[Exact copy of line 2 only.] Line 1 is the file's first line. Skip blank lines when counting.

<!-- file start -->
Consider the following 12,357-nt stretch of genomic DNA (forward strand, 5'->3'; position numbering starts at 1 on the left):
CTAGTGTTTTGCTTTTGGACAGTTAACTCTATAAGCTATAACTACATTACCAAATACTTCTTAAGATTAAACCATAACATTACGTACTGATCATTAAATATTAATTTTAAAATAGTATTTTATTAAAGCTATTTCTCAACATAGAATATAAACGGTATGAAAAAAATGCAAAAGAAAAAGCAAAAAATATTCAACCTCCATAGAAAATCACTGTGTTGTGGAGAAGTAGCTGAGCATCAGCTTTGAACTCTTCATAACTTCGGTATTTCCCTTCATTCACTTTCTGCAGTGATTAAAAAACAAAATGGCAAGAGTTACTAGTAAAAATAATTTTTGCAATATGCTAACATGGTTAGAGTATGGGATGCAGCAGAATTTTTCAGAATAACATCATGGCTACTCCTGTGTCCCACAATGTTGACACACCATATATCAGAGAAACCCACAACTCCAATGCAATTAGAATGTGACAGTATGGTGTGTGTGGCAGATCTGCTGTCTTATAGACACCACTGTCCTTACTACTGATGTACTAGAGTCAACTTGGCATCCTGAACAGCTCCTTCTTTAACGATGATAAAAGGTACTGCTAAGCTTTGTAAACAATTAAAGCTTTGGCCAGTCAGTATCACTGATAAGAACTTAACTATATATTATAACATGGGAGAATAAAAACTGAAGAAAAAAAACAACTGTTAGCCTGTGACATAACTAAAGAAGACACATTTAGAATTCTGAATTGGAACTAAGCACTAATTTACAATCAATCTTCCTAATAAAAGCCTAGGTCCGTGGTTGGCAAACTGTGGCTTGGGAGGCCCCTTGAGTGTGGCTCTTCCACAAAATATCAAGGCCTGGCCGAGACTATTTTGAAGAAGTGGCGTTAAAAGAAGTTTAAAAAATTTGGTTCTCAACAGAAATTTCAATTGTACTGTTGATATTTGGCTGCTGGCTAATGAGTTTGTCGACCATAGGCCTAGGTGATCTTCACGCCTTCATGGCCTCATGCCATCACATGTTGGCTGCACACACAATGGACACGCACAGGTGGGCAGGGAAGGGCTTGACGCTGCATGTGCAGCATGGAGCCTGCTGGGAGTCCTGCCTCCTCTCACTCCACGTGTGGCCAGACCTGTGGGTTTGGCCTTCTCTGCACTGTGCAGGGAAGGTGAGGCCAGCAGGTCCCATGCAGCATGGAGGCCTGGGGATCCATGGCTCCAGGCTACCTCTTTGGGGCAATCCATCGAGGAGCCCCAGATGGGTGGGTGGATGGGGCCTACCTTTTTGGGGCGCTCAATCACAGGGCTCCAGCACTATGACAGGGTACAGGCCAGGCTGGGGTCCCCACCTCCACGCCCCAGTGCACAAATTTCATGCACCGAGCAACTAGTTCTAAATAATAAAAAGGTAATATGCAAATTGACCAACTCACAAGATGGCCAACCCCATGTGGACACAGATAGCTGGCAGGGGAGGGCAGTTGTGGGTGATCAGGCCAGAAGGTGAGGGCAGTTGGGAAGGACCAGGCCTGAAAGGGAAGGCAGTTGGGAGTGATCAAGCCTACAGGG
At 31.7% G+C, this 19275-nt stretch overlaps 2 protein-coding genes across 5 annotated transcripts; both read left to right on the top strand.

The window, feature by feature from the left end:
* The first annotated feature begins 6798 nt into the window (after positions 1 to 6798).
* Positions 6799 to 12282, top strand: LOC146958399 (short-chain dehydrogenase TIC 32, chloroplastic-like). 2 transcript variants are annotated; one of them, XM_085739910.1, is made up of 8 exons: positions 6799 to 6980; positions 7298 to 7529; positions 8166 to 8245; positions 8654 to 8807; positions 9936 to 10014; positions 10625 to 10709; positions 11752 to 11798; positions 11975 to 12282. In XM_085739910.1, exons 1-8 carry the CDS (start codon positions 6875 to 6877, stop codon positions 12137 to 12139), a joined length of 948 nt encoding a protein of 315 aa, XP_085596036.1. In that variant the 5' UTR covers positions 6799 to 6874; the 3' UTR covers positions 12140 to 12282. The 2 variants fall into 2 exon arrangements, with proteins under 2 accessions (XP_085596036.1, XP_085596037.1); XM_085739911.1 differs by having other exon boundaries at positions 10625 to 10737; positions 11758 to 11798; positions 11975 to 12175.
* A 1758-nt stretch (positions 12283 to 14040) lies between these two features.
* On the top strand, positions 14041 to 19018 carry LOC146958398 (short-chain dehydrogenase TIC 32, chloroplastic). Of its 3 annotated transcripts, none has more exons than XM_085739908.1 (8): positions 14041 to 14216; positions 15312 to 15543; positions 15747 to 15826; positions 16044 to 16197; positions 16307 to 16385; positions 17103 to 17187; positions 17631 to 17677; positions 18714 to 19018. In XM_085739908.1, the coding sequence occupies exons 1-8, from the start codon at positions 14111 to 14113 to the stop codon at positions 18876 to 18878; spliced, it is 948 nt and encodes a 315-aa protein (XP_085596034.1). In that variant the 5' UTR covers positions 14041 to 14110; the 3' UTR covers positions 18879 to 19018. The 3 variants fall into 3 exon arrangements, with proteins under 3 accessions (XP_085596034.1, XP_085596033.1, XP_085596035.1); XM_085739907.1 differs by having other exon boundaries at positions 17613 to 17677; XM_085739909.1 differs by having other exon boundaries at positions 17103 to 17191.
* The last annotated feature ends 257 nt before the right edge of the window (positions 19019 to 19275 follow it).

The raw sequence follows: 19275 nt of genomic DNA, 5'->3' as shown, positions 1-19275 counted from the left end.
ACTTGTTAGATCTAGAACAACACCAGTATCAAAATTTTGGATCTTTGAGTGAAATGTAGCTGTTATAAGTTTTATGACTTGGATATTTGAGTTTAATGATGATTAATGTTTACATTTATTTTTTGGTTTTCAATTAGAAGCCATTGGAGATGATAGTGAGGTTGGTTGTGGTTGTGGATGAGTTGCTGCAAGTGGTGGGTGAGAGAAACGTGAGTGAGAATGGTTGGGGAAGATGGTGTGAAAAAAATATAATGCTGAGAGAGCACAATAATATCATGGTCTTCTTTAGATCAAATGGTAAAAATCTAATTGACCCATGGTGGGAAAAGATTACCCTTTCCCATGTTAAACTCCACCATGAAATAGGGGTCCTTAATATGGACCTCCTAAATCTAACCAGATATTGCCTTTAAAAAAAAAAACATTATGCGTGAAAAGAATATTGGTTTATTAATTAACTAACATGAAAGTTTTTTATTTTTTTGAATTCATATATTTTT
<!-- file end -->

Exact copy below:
CTAGTGTTTTGCTTTTGGACAGTTAACTCTATAAGCTATAACTACATTACCAAATACTTCTTAAGATTAAACCATAACATTACGTACTGATCATTAAATATTAATTTTAAAATAGTATTTTATTAAAGCTATTTCTCAACATAGAATATAAACGGTATGAAAAAAATGCAAAAGAAAAAGCAAAAAATATTCAACCTCCATAGAAAATCACTGTGTTGTGGAGAAGTAGCTGAGCATCAGCTTTGAACTCTTCATAACTTCGGTATTTCCCTTCATTCACTTTCTGCAGTGATTAAAAAACAAAATGGCAAGAGTTACTAGTAAAAATAATTTTTGCAATATGCTAACATGGTTAGAGTATGGGATGCAGCAGAATTTTTCAGAATAACATCATGGCTACTCCTGTGTCCCACAATGTTGACACACCATATATCAGAGAAACCCACAACTCCAATGCAATTAGAATGTGACAGTATGGTGTGTGTGGCAGATCTGCTGTCTTATAGACACCACTGTCCTTACTACTGATGTACTAGAGTCAACTTGGCATCCTGAACAGCTCCTTCTTTAACGATGATAAAAGGTACTGCTAAGCTTTGTAAACAATTAAAGCTTTGGCCAGTCAGTATCACTGATAAGAACTTAACTATATATTATAACATGGGAGAATAAAAACTGAAGAAAAAAAACAACTGTTAGCCTGTGACATAACTAAAGAAGACACATTTAGAATTCTGAATTGGAACTAAGCACTAATTTACAATCAATCTTCCTAATAAAAGCCTAGGTCCGTGGTTGGCAAACTGTGGCTTGGGAGGCCCCTTGAGTGTGGCTCTTCCACAAAATATCAAGGCCTGGCCGAGACTATTTTGAAGAAGTGGCGTTAAAAGAAGTTTAAAAAATTTGGTTCTCAACAGAAATTTCAATTGTACTGTTGATATTTGGCTGCTGGCTAATGAGTTTGTCGACCATAGGCCTAGGTGATCTTCACGCCTTCATGGCCTCATGCCATCACATGTTGGCTGCACACACAATGGACACGCACAGGTGGGCAGGGAAGGGCTTGACGCTGCATGTGCAGCATGGAGCCTGCTGGGAGTCCTGCCTCCTCTCACTCCACGTGTGGCCAGACCTGTGGGTTTGGCCTTCTCTGCACTGTGCAGGGAAGGTGAGGCCAGCAGGTCCCATGCAGCATGGAGGCCTGGGGATCCATGGCTCCAGGCTACCTCTTTGGGGCAATCCATCGAGGAGCCCCAGATGGGTGGGTGGATGGGGCCTACCTTTTTGGGGCGCTCAATCACAGGGCTCCAGCACTATGACAGGGTACAGGCCAGGCTGGGGTCCCCACCTCCACGCCCCAGTGCACAAATTTCATGCACCGAGCAACTAGTTCTAAATAATAAAAAGGTAATATGCAAATTGACCAACTCACAAGATGGCCAACCCCATGTGGACACAGATAGCTGGCAGGGGAGGGCAGTTGTGGGTGATCAGGCCAGAAGGTGAGGGCAGTTGGGAAGGACCAGGCCTGAAAGGGAAGGCAGTTGGGAGTGATCAAGCCTACAGGG